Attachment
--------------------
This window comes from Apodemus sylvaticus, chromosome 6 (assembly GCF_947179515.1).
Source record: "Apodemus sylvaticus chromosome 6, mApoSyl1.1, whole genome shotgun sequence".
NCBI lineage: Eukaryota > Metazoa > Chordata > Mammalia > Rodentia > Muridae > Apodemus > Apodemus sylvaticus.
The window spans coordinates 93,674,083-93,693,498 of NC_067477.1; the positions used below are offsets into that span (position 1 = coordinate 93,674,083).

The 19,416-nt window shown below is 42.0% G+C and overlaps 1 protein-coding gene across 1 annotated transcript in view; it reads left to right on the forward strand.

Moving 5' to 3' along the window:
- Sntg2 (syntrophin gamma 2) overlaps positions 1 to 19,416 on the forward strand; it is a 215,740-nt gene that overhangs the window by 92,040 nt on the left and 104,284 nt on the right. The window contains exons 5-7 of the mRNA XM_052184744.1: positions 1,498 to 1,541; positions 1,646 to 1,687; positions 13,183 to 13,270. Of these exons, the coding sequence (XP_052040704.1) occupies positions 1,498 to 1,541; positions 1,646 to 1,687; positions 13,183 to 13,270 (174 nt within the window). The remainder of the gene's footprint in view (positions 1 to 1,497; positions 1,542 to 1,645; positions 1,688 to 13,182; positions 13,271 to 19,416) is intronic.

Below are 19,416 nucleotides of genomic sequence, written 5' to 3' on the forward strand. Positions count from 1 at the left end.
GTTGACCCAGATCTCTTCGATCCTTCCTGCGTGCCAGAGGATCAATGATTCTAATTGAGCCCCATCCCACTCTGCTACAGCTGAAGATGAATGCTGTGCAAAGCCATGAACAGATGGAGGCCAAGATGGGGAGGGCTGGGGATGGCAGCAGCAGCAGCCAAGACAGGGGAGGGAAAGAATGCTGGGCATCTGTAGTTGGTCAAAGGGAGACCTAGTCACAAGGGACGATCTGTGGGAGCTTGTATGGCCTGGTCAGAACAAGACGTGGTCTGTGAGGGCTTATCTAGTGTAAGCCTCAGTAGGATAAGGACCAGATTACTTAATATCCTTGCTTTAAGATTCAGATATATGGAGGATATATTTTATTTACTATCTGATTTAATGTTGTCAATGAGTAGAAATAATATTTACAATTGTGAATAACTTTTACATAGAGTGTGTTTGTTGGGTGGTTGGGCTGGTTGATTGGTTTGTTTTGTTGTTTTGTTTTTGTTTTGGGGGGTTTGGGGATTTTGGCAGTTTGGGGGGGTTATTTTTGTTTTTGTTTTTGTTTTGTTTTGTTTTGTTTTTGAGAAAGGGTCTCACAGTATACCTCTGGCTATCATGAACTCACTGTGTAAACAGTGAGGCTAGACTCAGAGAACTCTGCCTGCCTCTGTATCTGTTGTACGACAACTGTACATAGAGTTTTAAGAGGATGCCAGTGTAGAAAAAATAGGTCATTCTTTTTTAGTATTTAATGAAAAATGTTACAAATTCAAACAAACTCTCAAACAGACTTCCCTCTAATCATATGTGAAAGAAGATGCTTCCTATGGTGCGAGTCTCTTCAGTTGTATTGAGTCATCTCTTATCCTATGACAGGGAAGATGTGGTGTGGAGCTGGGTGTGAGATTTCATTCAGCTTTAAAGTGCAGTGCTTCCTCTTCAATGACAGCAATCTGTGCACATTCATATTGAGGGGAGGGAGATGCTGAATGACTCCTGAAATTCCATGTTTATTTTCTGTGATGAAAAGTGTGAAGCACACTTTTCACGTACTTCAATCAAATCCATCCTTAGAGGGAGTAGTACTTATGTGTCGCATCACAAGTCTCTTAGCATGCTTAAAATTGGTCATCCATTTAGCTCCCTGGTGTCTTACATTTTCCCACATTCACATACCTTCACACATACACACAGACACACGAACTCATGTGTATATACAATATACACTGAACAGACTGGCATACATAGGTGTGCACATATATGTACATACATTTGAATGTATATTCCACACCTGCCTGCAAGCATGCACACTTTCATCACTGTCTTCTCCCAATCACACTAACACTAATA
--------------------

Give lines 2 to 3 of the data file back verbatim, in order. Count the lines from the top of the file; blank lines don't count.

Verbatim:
Source record: "Apodemus sylvaticus chromosome 6, mApoSyl1.1, whole genome shotgun sequence".
NCBI lineage: Eukaryota > Metazoa > Chordata > Mammalia > Rodentia > Muridae > Apodemus > Apodemus sylvaticus.